With TEFAF/Maastricht in the rear-view mirror and Art Basel/Miami Beach still way off in 2023, here’s a quartet of intriguing, very different, upcoming global art fairs to whet your visual appetite.
Even if you’re a regular habitué of the Art Basel/Miami Beach art show (scheduled for December 8-10 at the end of this year), you really do owe it to yourself to visit the original in Switzerland this summer. If you haven’t been, or haven’t been in a while, the show epicenter, the Messe in Basel (detail shown above), recently underwent some apt remodeling and re-envisioning in the past few years to become a more artful venue, stretching beyond a mere municipal convention center. While the site hosts multiple industry shows throughout the year, Art Basel is when the Messe – and indeed the whole town of Basel – pulls out the stops for visitors. Expect attendance from over 200 leading globally important galleries, with over 4,000 artists from five continents represented. The ongoing grouping of unexpected, out-of-the-box works – curated by art historian Giovanni Carmine and dubbed Unlimited – promises to be extra special this year.
The inaugural Tokyo Gendai show is slated to bow during the relative lull of summer at the Pacifico convention center in Yokohama this year. Still, it offers a lot of promise as Asia’s newest, most innovative art fair in response to strong art show scenes in both Hong Kong and Korea. Offering a particularly innovative VIP program for attendees that extends into studio visits and cultural experiences throughout the Tokyo region, this show is organized by the esteemed organization The Art Assembly. For a first-off experience, it plays like a safe and interesting bet for visitors and collectors. Expect 80 to 100 galleries to be represented. Japan in the sunny summertime? Why not?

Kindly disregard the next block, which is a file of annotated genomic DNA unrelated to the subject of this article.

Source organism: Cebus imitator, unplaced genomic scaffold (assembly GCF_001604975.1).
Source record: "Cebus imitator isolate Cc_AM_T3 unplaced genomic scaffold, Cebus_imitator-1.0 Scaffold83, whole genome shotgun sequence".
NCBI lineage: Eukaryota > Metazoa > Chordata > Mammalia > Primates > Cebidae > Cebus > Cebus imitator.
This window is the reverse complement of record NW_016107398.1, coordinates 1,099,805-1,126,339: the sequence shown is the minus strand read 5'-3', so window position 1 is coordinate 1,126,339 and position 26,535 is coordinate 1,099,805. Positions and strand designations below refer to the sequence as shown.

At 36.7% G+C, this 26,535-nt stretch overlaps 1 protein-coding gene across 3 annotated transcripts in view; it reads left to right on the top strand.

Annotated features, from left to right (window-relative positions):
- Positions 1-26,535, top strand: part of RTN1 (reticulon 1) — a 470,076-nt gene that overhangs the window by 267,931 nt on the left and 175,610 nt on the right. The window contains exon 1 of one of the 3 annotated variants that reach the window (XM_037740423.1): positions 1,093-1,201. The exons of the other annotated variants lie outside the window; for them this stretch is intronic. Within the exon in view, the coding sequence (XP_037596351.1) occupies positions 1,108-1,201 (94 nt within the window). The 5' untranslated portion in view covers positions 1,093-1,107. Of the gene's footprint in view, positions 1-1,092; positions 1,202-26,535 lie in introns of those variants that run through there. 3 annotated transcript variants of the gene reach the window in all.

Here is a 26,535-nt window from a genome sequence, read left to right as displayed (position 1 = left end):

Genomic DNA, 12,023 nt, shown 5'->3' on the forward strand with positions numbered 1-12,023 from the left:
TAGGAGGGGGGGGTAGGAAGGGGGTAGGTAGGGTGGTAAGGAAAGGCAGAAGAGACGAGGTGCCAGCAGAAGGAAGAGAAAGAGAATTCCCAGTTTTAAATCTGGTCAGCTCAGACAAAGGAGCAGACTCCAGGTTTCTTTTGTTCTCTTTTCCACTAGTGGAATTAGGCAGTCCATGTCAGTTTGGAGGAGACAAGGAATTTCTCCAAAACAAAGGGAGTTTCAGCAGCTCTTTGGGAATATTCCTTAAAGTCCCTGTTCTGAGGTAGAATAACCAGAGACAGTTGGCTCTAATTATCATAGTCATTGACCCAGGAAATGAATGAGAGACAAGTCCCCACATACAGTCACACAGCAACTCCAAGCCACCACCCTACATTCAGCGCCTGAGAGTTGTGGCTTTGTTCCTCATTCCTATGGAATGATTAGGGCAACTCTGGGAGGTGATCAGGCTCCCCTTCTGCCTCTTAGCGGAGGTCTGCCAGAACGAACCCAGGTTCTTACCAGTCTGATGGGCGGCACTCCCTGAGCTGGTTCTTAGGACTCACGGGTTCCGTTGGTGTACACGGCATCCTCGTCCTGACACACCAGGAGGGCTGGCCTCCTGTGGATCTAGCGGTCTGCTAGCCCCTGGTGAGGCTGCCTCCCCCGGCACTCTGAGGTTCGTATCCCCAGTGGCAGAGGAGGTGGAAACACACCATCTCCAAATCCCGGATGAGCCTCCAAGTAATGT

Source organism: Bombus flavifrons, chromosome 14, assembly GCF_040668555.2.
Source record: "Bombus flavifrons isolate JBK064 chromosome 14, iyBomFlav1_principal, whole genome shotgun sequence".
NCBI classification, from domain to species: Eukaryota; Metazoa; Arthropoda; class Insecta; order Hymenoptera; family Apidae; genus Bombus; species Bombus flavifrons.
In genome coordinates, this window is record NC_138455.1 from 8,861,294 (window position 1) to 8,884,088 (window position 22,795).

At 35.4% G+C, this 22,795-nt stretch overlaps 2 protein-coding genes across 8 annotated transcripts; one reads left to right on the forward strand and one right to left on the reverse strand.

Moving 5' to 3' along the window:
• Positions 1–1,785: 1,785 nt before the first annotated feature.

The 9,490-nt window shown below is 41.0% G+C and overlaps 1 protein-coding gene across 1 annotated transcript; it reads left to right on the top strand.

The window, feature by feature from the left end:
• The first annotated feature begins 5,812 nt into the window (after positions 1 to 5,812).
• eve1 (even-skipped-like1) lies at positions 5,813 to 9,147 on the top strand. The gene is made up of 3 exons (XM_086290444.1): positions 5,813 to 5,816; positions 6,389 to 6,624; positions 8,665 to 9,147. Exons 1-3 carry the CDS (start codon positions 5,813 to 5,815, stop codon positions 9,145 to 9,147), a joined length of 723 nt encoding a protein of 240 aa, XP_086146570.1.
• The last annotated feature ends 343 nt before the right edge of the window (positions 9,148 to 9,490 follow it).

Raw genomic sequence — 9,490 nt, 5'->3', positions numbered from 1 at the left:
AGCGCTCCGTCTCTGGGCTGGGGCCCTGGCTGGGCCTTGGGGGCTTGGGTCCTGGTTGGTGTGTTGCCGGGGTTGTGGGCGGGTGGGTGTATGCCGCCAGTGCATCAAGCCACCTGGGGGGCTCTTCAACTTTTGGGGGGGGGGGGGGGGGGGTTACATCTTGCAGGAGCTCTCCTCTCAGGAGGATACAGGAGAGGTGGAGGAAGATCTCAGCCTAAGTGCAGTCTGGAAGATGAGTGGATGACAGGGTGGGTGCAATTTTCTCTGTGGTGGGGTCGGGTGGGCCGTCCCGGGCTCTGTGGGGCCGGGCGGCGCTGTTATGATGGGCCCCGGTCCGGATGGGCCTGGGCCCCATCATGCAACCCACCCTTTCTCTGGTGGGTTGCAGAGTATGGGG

The titular post-Labor Day show to kick off the hub of the art season, The Armory Show, will return to the cavernous Javits Center in New York City. With significant growth seen at last year’s show (240 exhibitors), organizers hope to expand to fill the space even more in 2023. A trio of notable curators – ICA/Boston’s Eva Respini, Carcoss/ Tagish First Nation curator Candice Hopkins, and Whitney Museum Curator of Performance Adrienne Edwards (pictured below) – have been selected to run special programming for the show and hopes run high for some intriguing and inventive agendas, events and happenings.
For those in the know, the second edition of Independent 20th Century runs concurrently with The Armory Show at the Battery Maritime Building at Cipriani South Street. Its more than 30 exhibitors work overtime to highlight modern works that expand the accepted boundaries and definitions of 20th Century art. Expect to discover some outliers there if you attend.
Definitive arts publication group and platform Frieze’s important contemporary art fair at The Regent’s Park, London, will run concurrently with the Frieze Masters show (which focuses on works made before 2000). As with years past, expect upwards of 160 exhibitors, curated with the organization’s uncannily exacting eye on works and artists that are at once groundbreaking, important and usually at a tipping point for speculative collecting. Under newly named curator Fatos Üstek, Frieze Sculpture, the public art offshoot of the shows that run in The Regent’s Park from September 20 – through Frieze London and Frieze Masters – until October 29, will undoubtedly greet show-goers and London’s populace at large, with an unforgettable feast for the eyes, as well.